An extremely dense celestial object whose gravitational field is so strong that not even light can escape from its vicinity. Black holes are believed to form in the aftermath of a supernova with the collapse of the star's core. See also event horizon, See more at star.

Our Living Language  : When a very massive star ends its life in a supernova explosion, the remaining matter collapses in upon itself. If there is enough mass in this collapsed star, it becomes a black hole. A black hole is so dense that its gravitational forces are strong enough to prevent anything that comes close enough to the region known as the event horizon from escaping. Even light cannot escape, since the escape velocity (the velocity needed for an object to escape some larger object's gravitational field) necessary to escape a black hole is greater than the speed of light. Black holes are extremely dense: for the Sun, which has a diameter of about 1,390,000 kilometers (862,000 miles), to be as dense as a black hole, its entire mass would have to be squeezed down to a ball fewer than 3 kilometers (5 miles) across. Some theorists postulate that the material in a black hole may be compressed to a single point of infinite density called a singularity. Because astronomers cannot directly observe a black hole, they infer its existence from the effects of its gravitational pull. For example, when a black hole results from the collapse of one star in a binary star system, it attracts material from the remaining star. This material forms an accretion disk, which compresses and heats up until it emits detectable x-rays. Black holes are thought to reside in the centers of many galaxies, including our own Milky Way.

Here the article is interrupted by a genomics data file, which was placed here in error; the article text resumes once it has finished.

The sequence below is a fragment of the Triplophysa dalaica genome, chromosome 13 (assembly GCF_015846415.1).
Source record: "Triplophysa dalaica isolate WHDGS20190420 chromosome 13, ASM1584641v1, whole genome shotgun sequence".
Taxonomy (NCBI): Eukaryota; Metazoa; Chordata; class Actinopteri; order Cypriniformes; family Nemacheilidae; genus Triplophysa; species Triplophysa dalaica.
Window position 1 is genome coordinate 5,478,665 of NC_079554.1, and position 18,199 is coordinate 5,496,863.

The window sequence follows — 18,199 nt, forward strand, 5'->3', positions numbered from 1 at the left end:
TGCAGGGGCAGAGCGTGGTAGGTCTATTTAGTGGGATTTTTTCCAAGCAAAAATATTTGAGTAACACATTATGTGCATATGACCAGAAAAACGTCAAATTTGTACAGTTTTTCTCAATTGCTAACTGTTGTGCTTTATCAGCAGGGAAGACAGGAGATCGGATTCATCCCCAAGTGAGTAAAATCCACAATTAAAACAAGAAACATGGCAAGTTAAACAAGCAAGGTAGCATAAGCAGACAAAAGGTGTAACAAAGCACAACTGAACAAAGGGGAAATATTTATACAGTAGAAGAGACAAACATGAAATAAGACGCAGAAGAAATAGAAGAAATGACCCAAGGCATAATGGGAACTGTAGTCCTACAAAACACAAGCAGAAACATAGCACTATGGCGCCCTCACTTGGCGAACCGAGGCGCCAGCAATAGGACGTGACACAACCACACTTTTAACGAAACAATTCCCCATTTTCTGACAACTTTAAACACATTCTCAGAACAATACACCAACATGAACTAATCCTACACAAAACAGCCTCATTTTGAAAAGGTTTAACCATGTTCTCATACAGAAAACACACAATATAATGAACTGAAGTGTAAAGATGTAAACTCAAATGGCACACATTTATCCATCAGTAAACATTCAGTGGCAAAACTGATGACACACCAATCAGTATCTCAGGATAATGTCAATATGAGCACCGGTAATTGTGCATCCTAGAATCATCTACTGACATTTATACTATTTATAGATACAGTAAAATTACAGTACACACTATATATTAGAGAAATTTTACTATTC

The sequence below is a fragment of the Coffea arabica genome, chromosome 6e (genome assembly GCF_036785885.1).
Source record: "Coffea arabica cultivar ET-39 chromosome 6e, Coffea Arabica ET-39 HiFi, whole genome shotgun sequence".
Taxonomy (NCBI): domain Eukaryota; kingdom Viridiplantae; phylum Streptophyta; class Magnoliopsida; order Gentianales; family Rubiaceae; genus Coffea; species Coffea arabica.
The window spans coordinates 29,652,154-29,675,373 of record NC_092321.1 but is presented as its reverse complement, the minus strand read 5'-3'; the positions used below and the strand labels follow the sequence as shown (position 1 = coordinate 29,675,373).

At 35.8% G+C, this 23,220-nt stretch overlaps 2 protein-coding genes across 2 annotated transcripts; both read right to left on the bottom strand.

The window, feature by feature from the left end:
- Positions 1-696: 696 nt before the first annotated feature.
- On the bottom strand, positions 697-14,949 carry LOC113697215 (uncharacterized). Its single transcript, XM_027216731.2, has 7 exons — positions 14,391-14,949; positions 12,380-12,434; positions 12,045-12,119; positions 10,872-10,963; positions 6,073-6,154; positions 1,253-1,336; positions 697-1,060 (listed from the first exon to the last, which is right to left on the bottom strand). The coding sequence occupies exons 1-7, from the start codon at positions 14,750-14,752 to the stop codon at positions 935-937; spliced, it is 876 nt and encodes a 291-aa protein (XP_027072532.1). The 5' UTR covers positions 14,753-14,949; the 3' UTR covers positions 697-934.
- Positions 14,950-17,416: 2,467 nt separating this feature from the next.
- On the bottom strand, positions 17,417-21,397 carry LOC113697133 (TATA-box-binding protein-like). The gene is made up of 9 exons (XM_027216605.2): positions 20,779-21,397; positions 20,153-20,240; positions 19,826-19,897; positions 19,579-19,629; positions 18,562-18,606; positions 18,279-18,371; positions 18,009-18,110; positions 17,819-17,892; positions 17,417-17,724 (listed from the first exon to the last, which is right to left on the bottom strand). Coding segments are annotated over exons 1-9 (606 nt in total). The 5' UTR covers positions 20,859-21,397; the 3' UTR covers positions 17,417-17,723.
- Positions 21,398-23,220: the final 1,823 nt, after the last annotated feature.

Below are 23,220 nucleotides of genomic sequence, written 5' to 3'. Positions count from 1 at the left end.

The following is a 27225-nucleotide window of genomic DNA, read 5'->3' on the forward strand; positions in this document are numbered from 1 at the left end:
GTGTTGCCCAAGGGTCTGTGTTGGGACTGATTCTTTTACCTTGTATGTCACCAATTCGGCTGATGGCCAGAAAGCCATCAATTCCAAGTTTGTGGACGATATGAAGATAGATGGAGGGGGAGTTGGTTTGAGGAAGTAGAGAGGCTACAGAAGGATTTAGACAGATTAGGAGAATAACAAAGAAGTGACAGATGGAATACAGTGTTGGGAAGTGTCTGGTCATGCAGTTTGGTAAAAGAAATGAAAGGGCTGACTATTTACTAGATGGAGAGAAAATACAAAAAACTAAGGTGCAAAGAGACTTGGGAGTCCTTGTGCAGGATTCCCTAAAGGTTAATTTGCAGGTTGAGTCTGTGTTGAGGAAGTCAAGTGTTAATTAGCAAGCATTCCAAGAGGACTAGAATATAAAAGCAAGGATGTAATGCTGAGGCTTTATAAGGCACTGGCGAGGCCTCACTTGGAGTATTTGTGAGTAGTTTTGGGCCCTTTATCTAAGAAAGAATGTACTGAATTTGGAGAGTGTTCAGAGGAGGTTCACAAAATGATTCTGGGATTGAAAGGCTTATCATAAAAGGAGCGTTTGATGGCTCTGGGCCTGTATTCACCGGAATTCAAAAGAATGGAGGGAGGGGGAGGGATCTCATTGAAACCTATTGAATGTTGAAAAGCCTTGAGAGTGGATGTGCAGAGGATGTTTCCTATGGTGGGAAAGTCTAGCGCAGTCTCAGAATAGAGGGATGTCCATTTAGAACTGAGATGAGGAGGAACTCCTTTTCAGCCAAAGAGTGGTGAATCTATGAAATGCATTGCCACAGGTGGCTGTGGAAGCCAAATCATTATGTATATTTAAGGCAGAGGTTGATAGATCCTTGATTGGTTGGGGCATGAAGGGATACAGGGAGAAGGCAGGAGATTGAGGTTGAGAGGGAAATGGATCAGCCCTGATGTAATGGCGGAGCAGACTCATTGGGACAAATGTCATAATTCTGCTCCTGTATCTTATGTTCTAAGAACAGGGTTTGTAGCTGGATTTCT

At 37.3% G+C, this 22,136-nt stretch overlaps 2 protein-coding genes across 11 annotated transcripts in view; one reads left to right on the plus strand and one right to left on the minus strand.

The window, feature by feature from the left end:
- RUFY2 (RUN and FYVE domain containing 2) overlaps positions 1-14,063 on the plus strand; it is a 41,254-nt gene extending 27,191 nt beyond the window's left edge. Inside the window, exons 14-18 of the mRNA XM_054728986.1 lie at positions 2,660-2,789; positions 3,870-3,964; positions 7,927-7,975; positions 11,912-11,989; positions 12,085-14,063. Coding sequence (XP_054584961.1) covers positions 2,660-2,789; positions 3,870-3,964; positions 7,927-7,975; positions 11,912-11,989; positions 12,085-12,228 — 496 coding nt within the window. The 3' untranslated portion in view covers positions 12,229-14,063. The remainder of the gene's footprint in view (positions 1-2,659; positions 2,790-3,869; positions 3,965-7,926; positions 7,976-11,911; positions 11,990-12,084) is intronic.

The American Heritage® Science Dictionary
Copyright © 2002. Published by Houghton Mifflin. All rights reserved.
Cite This Source
black hole in Culture

black hole definition

In astronomy, an object so massive that nothing, not even light, can escape its gravitation. Black holes were given their name because they absorb all the light that falls on them. The existence of black holes was first predicted by the general theory of relativity. Supermassive black holes have been found in the centers of many galaxies. Stellar black holes are thought to arise from the death of very massive stars. Astronomers expect to find many stellar black holes in the Milky Way.